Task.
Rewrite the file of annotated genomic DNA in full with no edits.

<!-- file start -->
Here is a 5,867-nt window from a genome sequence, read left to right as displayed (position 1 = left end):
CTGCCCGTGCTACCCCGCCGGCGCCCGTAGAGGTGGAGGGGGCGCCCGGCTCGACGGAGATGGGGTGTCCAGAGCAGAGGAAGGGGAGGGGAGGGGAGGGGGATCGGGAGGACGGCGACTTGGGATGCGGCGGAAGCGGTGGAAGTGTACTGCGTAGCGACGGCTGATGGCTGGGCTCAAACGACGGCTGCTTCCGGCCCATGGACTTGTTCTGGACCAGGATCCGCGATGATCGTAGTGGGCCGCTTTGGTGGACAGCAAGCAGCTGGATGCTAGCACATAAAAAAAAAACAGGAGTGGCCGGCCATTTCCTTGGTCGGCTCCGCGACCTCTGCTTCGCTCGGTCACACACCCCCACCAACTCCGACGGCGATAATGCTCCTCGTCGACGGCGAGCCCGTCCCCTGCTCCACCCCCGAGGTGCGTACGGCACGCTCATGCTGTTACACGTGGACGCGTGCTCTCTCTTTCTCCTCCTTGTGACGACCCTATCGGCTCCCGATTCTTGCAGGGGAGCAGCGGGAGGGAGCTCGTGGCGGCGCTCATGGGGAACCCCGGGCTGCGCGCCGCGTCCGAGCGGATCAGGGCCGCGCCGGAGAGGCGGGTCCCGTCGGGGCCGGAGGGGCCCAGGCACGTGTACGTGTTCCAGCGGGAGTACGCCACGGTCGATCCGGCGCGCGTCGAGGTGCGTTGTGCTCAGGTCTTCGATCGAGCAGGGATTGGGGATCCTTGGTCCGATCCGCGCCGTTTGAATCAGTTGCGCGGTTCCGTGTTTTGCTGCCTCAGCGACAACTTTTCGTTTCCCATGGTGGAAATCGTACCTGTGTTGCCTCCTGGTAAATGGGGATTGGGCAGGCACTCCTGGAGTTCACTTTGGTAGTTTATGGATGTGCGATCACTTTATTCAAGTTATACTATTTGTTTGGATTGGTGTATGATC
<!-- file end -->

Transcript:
Here is a 5,867-nt window from a genome sequence, read left to right as displayed (position 1 = left end):
CTGCCCGTGCTACCCCGCCGGCGCCCGTAGAGGTGGAGGGGGCGCCCGGCTCGACGGAGATGGGGTGTCCAGAGCAGAGGAAGGGGAGGGGAGGGGAGGGGGATCGGGAGGACGGCGACTTGGGATGCGGCGGAAGCGGTGGAAGTGTACTGCGTAGCGACGGCTGATGGCTGGGCTCAAACGACGGCTGCTTCCGGCCCATGGACTTGTTCTGGACCAGGATCCGCGATGATCGTAGTGGGCCGCTTTGGTGGACAGCAAGCAGCTGGATGCTAGCACATAAAAAAAAAACAGGAGTGGCCGGCCATTTCCTTGGTCGGCTCCGCGACCTCTGCTTCGCTCGGTCACACACCCCCACCAACTCCGACGGCGATAATGCTCCTCGTCGACGGCGAGCCCGTCCCCTGCTCCACCCCCGAGGTGCGTACGGCACGCTCATGCTGTTACACGTGGACGCGTGCTCTCTCTTTCTCCTCCTTGTGACGACCCTATCGGCTCCCGATTCTTGCAGGGGAGCAGCGGGAGGGAGCTCGTGGCGGCGCTCATGGGGAACCCCGGGCTGCGCGCCGCGTCCGAGCGGATCAGGGCCGCGCCGGAGAGGCGGGTCCCGTCGGGGCCGGAGGGGCCCAGGCACGTGTACGTGTTCCAGCGGGAGTACGCCACGGTCGATCCGGCGCGCGTCGAGGTGCGTTGTGCTCAGGTCTTCGATCGAGCAGGGATTGGGGATCCTTGGTCCGATCCGCGCCGTTTGAATCAGTTGCGCGGTTCCGTGTTTTGCTGCCTCAGCGACAACTTTTCGTTTCCCATGGTGGAAATCGTACCTGTGTTGCCTCCTGGTAAATGGGGATTGGGCAGGCACTCCTGGAGTTCACTTTGGTAGTTTATGGATGTGCGATCACTTTATTCAAGTTATACTATTTGTTTGGATTGGTGTATGATC